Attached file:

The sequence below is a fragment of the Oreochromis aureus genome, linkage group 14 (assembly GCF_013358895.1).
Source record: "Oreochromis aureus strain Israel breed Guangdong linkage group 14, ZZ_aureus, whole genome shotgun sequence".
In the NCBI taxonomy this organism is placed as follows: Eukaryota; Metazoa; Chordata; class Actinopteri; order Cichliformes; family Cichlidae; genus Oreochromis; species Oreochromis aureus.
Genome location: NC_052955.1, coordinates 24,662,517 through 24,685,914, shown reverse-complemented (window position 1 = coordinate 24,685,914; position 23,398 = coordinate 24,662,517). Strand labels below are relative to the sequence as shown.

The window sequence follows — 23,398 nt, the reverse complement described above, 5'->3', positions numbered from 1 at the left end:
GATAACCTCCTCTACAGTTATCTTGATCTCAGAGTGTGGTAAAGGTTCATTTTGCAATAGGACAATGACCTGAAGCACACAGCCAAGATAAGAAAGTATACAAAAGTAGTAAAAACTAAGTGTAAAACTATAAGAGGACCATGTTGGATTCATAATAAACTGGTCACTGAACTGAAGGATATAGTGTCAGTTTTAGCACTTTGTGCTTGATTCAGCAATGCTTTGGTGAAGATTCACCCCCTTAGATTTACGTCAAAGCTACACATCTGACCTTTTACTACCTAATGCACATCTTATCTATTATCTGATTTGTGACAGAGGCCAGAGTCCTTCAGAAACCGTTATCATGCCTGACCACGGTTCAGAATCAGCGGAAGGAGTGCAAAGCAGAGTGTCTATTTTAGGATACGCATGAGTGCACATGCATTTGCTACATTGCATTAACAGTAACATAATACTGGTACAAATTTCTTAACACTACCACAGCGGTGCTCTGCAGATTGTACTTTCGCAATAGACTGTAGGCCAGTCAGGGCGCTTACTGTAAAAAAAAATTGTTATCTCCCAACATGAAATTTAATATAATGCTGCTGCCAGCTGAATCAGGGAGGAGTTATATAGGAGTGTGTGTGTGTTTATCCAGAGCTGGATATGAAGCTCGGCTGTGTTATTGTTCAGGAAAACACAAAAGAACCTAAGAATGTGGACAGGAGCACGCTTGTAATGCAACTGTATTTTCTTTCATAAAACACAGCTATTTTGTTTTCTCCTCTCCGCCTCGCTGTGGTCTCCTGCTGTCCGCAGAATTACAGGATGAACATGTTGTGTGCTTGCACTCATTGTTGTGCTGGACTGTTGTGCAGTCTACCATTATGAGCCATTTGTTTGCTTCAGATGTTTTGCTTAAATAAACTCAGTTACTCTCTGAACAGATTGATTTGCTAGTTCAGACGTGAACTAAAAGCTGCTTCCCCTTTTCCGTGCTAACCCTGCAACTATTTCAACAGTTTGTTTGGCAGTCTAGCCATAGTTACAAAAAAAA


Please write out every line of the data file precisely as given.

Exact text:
The sequence below is a fragment of the Oreochromis aureus genome, linkage group 14 (assembly GCF_013358895.1).
Source record: "Oreochromis aureus strain Israel breed Guangdong linkage group 14, ZZ_aureus, whole genome shotgun sequence".
In the NCBI taxonomy this organism is placed as follows: Eukaryota; Metazoa; Chordata; class Actinopteri; order Cichliformes; family Cichlidae; genus Oreochromis; species Oreochromis aureus.
Genome location: NC_052955.1, coordinates 24,662,517 through 24,685,914, shown reverse-complemented (window position 1 = coordinate 24,685,914; position 23,398 = coordinate 24,662,517). Strand labels below are relative to the sequence as shown.

The window sequence follows — 23,398 nt, the reverse complement described above, 5'->3', positions numbered from 1 at the left end:
GATAACCTCCTCTACAGTTATCTTGATCTCAGAGTGTGGTAAAGGTTCATTTTGCAATAGGACAATGACCTGAAGCACACAGCCAAGATAAGAAAGTATACAAAAGTAGTAAAAACTAAGTGTAAAACTATAAGAGGACCATGTTGGATTCATAATAAACTGGTCACTGAACTGAAGGATATAGTGTCAGTTTTAGCACTTTGTGCTTGATTCAGCAATGCTTTGGTGAAGATTCACCCCCTTAGATTTACGTCAAAGCTACACATCTGACCTTTTACTACCTAATGCACATCTTATCTATTATCTGATTTGTGACAGAGGCCAGAGTCCTTCAGAAACCGTTATCATGCCTGACCACGGTTCAGAATCAGCGGAAGGAGTGCAAAGCAGAGTGTCTATTTTAGGATACGCATGAGTGCACATGCATTTGCTACATTGCATTAACAGTAACATAATACTGGTACAAATTTCTTAACACTACCACAGCGGTGCTCTGCAGATTGTACTTTCGCAATAGACTGTAGGCCAGTCAGGGCGCTTACTGTAAAAAAAAATTGTTATCTCCCAACATGAAATTTAATATAATGCTGCTGCCAGCTGAATCAGGGAGGAGTTATATAGGAGTGTGTGTGTGTTTATCCAGAGCTGGATATGAAGCTCGGCTGTGTTATTGTTCAGGAAAACACAAAAGAACCTAAGAATGTGGACAGGAGCACGCTTGTAATGCAACTGTATTTTCTTTCATAAAACACAGCTATTTTGTTTTCTCCTCTCCGCCTCGCTGTGGTCTCCTGCTGTCCGCAGAATTACAGGATGAACATGTTGTGTGCTTGCACTCATTGTTGTGCTGGACTGTTGTGCAGTCTACCATTATGAGCCATTTGTTTGCTTCAGATGTTTTGCTTAAATAAACTCAGTTACTCTCTGAACAGATTGATTTGCTAGTTCAGACGTGAACTAAAAGCTGCTTCCCCTTTTCCGTGCTAACCCTGCAACTATTTCAACAGTTTGTTTGGCAGTCTAGCCATAGTTACAAAAAAAA